Every day we read a lot of stuff. If it's interesting, thought provoking, funny or being shared by everyone we know on the Internet, we share some of it with you. Happy reading.

From San Francisco Bay View: Culture shock! Leaving Skeleton Bay after decades in solitary

From SB Nation: Roger Goodell failed, just like he was supposed to

From The New Yorker: Ground Zero, the Day Before

From New York: The Trans-Everything CEO

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Ramsey: Voters Rejecting Politics in the Judiciary ‘Almost Comical’

Posted By on Thu, Sep 11, 2014 at 4:04 PM

Lt. Gov. Ron Ramsey sunk at least $425,000 and loads of political capital into what turned into a failed statewide effort to rejigger the composition of the Supreme Court in hopes it would select a Republican attorney general.

The state’s highest court is now deliberating behind closed doors over who in the pool of candidates — that includes one Democratic incumbent and some known Republicans — with plans to pick a new AG by month’s end.

For the first time since before the Aug. 7 primary election, reporters caught up with Ramsey at the capitol on Thursday to talk about the results of his campaign and the court’s pending decisions. Here’s what he had to say:

Reporter: What’s your take on the Supreme Court election?

Ramsey: That the people spoke. That’s what it’s all about. Their message that we don’t want partisan politics in the judiciary won out, even though I do think that’s almost comical because I do believe there’s partisan politics in the judiciary. But I do think that it was a good process, that the people learned more about their Supreme Court than they would have if it’d just been a rubber stamp election. And definitely the Supreme Court justices have learned more about Tennessee. I saw them. They were in Northeast Tennessee a lot, and let me assure you, if this campaign hadn’t been going on, they wouldn’t have been there. There’s nothing wrong with this. The people spoke and we move forward from here.

Reporter: Are you monitoring the attorney general selection process?

Ramsey: Um-hum.

Reporter: Have you been in contact with them?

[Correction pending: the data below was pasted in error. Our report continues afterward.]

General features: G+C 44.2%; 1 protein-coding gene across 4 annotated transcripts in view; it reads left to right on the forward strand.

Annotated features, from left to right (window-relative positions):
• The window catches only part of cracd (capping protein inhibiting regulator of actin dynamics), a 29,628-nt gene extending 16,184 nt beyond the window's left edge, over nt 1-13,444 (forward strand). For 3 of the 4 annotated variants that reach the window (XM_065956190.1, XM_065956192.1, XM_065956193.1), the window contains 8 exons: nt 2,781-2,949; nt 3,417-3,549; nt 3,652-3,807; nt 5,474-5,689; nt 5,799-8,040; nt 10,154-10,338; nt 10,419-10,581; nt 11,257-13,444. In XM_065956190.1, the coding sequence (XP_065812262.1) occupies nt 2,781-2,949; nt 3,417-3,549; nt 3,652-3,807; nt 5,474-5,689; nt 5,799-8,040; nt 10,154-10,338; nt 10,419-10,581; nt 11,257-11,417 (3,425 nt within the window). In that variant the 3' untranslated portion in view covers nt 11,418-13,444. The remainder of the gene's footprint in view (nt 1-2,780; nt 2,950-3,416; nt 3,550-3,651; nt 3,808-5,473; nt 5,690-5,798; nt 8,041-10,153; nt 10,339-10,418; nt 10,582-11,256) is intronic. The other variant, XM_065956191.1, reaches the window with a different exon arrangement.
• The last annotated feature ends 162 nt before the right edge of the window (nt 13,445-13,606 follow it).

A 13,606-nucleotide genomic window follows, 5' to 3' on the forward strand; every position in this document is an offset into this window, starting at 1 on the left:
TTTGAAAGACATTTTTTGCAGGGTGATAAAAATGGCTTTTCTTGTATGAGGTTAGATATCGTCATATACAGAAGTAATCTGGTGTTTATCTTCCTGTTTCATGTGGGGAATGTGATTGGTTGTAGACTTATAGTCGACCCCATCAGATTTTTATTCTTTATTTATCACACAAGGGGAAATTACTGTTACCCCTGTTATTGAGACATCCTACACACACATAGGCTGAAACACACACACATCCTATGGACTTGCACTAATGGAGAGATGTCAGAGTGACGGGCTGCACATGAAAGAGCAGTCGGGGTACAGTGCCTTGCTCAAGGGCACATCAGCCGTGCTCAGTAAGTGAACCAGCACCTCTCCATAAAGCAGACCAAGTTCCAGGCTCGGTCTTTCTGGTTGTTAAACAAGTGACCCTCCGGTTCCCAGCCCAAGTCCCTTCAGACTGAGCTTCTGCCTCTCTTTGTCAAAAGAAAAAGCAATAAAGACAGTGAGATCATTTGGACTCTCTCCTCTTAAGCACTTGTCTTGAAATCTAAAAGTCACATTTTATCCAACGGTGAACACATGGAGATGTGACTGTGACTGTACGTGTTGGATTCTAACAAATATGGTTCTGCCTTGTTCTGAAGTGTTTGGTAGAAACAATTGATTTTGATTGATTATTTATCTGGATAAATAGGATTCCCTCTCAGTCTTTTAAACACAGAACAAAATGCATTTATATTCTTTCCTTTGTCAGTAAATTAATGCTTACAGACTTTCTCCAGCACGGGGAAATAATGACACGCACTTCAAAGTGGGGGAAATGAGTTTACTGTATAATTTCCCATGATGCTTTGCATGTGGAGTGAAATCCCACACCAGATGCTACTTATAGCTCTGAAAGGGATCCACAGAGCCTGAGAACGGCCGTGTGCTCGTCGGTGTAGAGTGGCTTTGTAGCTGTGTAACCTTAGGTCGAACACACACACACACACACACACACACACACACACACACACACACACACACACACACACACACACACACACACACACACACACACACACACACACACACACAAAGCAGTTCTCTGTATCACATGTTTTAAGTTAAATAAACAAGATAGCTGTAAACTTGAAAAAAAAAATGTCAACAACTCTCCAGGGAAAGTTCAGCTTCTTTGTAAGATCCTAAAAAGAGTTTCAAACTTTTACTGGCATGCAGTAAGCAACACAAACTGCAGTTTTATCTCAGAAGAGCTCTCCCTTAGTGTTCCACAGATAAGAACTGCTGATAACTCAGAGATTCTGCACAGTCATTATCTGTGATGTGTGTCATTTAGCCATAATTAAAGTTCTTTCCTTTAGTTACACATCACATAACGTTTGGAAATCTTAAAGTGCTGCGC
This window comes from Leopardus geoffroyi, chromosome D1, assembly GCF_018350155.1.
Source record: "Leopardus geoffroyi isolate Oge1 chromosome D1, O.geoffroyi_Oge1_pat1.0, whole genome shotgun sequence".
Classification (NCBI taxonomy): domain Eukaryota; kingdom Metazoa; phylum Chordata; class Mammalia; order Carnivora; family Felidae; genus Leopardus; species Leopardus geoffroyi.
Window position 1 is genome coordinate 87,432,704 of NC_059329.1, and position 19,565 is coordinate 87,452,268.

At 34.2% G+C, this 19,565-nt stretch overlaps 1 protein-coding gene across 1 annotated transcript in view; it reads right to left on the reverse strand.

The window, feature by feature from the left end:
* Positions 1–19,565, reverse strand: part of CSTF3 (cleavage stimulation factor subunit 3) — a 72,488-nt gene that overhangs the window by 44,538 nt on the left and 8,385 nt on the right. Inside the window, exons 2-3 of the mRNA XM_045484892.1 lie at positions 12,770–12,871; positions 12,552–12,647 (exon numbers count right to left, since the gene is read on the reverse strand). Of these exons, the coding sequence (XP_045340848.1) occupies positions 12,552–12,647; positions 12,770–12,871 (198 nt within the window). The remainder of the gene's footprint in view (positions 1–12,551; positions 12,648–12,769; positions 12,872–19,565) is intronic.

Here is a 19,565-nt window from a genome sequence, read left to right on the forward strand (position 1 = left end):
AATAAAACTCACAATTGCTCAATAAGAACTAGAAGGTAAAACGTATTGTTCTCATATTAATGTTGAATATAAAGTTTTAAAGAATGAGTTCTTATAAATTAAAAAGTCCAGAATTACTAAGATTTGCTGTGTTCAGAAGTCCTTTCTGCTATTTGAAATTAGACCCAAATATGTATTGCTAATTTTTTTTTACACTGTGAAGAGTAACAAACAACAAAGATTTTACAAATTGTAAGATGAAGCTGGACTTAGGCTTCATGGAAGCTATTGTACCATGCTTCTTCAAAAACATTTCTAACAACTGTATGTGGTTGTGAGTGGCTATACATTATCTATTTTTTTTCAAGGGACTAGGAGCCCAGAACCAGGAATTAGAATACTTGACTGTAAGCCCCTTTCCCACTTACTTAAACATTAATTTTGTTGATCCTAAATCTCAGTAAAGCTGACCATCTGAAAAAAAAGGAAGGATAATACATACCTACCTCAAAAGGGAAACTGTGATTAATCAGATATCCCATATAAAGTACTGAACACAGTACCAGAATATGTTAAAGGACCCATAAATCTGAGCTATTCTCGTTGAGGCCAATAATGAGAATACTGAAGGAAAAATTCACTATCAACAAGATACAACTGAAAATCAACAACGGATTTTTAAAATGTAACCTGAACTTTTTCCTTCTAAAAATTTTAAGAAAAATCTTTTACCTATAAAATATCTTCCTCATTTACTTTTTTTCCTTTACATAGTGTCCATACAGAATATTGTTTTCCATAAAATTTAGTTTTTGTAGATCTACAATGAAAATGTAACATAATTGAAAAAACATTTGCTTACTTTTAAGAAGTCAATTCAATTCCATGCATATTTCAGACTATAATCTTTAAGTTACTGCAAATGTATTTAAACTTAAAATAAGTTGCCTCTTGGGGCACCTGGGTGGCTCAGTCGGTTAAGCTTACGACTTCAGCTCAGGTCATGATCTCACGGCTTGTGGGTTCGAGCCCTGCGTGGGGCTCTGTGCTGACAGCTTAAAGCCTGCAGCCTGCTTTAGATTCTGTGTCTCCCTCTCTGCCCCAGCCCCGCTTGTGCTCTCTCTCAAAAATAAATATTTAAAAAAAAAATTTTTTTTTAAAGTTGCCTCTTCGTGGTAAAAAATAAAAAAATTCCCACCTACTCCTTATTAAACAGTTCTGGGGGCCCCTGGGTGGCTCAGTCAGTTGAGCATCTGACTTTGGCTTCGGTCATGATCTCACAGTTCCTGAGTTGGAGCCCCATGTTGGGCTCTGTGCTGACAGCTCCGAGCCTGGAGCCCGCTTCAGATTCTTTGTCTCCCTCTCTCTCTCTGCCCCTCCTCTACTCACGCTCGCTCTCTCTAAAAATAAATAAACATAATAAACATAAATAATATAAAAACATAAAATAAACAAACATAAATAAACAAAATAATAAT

Ramsey: The Supreme Court? No. No, no, no, no. Most of the people that have applied called me just to let me know they’ve applied. I’ve talked to probably all but Bob Cooper. I haven’t talked to him. The ones that are still there. I’ve talked of course to, (State Sen.) Doug Overbey called when he decided he was going to in August, and (Director of the Administrative office of the Courts) Bill Young and (Counsel to the Governor) Herbert Slatery. I’m just impressed that there’s so many qualified people that want to be there. I’m glad they’re holding these hearings. I don’t necessarily like the fact they’re apparently going to make the decisions behind closed doors. I don’t like that. I guess I get frustrated at times that we get smacked on the hand for trying to, or at least being accused of doing things like that, even though I don’t think we are. But yet they’re going to select it behind closed doors. That’s frustrating, I suppose.

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Walter Roche Is Blogging

Posted By on Thu, Sep 11, 2014 at 3:02 PM

From parts unknown, Walter Roche, one of the best documents guys Pith has ever seen, has begun blogging on some topics he covered before leaving The Tennessean this summer.

After exchanging a few emails this week, Roche passed along the link to a blogspot site where he's been posting.

This, for example, is a post from Tuesday about the filing of George Barrett's will:

The 19-page will with two codicils was filed Monday. Barrett died Aug. 26 at the age of 86. The will was filed by Nashville attorney James B. Lewis.

The will creates a series of trusts for the benefit of Barrett's three daughters; Ann L. Thomason, Mary Brewer and Kathryn Cain. Provisions also are included for his grandchildren.

Barrett states in the will that the trusts were being created "to limit adverse estate tax consequences."

Roche's fine work on conservatorships was part of an entry that was a finalist for an Investigative Reporters and Editors award this year.

He's one of the best at combing through documents, court filings and official notices. It's good to see his work again.